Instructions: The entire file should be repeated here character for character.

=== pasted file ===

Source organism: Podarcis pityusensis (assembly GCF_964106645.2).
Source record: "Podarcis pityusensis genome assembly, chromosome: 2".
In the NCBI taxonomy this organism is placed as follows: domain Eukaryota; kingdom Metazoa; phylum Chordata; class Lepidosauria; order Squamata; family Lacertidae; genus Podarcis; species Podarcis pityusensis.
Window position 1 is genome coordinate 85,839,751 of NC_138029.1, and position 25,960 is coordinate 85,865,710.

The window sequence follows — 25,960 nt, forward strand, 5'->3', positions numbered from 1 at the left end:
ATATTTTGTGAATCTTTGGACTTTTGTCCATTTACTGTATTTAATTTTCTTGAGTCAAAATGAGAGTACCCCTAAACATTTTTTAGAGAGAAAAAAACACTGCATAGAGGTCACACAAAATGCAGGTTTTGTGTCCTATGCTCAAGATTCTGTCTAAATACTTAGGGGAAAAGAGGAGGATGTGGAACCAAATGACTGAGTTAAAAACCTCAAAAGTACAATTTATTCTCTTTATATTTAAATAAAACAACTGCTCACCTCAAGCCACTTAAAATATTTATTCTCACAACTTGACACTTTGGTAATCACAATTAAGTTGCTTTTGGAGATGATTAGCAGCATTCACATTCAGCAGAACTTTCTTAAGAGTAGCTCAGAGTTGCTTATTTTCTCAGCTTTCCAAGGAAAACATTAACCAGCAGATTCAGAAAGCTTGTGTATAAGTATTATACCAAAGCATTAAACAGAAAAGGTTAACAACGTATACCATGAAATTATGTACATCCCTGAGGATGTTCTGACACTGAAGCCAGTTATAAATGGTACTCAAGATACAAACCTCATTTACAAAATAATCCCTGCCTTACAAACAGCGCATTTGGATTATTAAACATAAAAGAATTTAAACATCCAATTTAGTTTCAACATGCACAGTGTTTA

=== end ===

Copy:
Source organism: Podarcis pityusensis (assembly GCF_964106645.2).
Source record: "Podarcis pityusensis genome assembly, chromosome: 2".
In the NCBI taxonomy this organism is placed as follows: domain Eukaryota; kingdom Metazoa; phylum Chordata; class Lepidosauria; order Squamata; family Lacertidae; genus Podarcis; species Podarcis pityusensis.
Window position 1 is genome coordinate 85,839,751 of NC_138029.1, and position 25,960 is coordinate 85,865,710.

The window sequence follows — 25,960 nt, forward strand, 5'->3', positions numbered from 1 at the left end:
ATATTTTGTGAATCTTTGGACTTTTGTCCATTTACTGTATTTAATTTTCTTGAGTCAAAATGAGAGTACCCCTAAACATTTTTTAGAGAGAAAAAAACACTGCATAGAGGTCACACAAAATGCAGGTTTTGTGTCCTATGCTCAAGATTCTGTCTAAATACTTAGGGGAAAAGAGGAGGATGTGGAACCAAATGACTGAGTTAAAAACCTCAAAAGTACAATTTATTCTCTTTATATTTAAATAAAACAACTGCTCACCTCAAGCCACTTAAAATATTTATTCTCACAACTTGACACTTTGGTAATCACAATTAAGTTGCTTTTGGAGATGATTAGCAGCATTCACATTCAGCAGAACTTTCTTAAGAGTAGCTCAGAGTTGCTTATTTTCTCAGCTTTCCAAGGAAAACATTAACCAGCAGATTCAGAAAGCTTGTGTATAAGTATTATACCAAAGCATTAAACAGAAAAGGTTAACAACGTATACCATGAAATTATGTACATCCCTGAGGATGTTCTGACACTGAAGCCAGTTATAAATGGTACTCAAGATACAAACCTCATTTACAAAATAATCCCTGCCTTACAAACAGCGCATTTGGATTATTAAACATAAAAGAATTTAAACATCCAATTTAGTTTCAACATGCACAGTGTTTA